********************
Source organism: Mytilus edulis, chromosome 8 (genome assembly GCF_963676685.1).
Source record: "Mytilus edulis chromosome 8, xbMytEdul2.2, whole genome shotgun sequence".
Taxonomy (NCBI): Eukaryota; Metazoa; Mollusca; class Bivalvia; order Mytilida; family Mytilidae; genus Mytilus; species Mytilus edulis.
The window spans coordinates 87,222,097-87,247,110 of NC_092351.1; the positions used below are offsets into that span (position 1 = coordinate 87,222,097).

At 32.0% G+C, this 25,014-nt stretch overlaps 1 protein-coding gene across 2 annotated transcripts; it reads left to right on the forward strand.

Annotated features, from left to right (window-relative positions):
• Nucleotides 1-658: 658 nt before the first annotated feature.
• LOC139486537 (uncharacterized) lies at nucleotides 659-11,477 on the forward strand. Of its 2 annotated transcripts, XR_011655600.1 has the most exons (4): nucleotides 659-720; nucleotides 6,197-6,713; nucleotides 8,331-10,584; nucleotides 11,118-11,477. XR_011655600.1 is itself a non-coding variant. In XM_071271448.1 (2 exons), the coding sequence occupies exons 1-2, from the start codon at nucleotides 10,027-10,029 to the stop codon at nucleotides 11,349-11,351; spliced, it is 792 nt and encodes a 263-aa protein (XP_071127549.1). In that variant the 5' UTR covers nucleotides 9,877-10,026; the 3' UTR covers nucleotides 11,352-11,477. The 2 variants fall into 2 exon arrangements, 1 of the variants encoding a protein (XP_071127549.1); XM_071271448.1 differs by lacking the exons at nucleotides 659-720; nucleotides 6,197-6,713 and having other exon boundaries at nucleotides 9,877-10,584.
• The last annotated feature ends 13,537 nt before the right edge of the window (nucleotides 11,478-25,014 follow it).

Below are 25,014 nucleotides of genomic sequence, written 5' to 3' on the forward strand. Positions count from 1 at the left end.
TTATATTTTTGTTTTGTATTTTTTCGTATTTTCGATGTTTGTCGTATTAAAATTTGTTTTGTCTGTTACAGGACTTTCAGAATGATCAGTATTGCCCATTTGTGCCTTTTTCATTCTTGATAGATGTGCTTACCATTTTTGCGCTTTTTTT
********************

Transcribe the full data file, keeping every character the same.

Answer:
Source organism: Mytilus edulis, chromosome 8 (genome assembly GCF_963676685.1).
Source record: "Mytilus edulis chromosome 8, xbMytEdul2.2, whole genome shotgun sequence".
Taxonomy (NCBI): Eukaryota; Metazoa; Mollusca; class Bivalvia; order Mytilida; family Mytilidae; genus Mytilus; species Mytilus edulis.
The window spans coordinates 87,222,097-87,247,110 of NC_092351.1; the positions used below are offsets into that span (position 1 = coordinate 87,222,097).

At 32.0% G+C, this 25,014-nt stretch overlaps 1 protein-coding gene across 2 annotated transcripts; it reads left to right on the forward strand.

Annotated features, from left to right (window-relative positions):
• Nucleotides 1-658: 658 nt before the first annotated feature.
• LOC139486537 (uncharacterized) lies at nucleotides 659-11,477 on the forward strand. Of its 2 annotated transcripts, XR_011655600.1 has the most exons (4): nucleotides 659-720; nucleotides 6,197-6,713; nucleotides 8,331-10,584; nucleotides 11,118-11,477. XR_011655600.1 is itself a non-coding variant. In XM_071271448.1 (2 exons), the coding sequence occupies exons 1-2, from the start codon at nucleotides 10,027-10,029 to the stop codon at nucleotides 11,349-11,351; spliced, it is 792 nt and encodes a 263-aa protein (XP_071127549.1). In that variant the 5' UTR covers nucleotides 9,877-10,026; the 3' UTR covers nucleotides 11,352-11,477. The 2 variants fall into 2 exon arrangements, 1 of the variants encoding a protein (XP_071127549.1); XM_071271448.1 differs by lacking the exons at nucleotides 659-720; nucleotides 6,197-6,713 and having other exon boundaries at nucleotides 9,877-10,584.
• The last annotated feature ends 13,537 nt before the right edge of the window (nucleotides 11,478-25,014 follow it).

Below are 25,014 nucleotides of genomic sequence, written 5' to 3' on the forward strand. Positions count from 1 at the left end.
TTATATTTTTGTTTTGTATTTTTTCGTATTTTCGATGTTTGTCGTATTAAAATTTGTTTTGTCTGTTACAGGACTTTCAGAATGATCAGTATTGCCCATTTGTGCCTTTTTCATTCTTGATAGATGTGCTTACCATTTTTGCGCTTTTTTT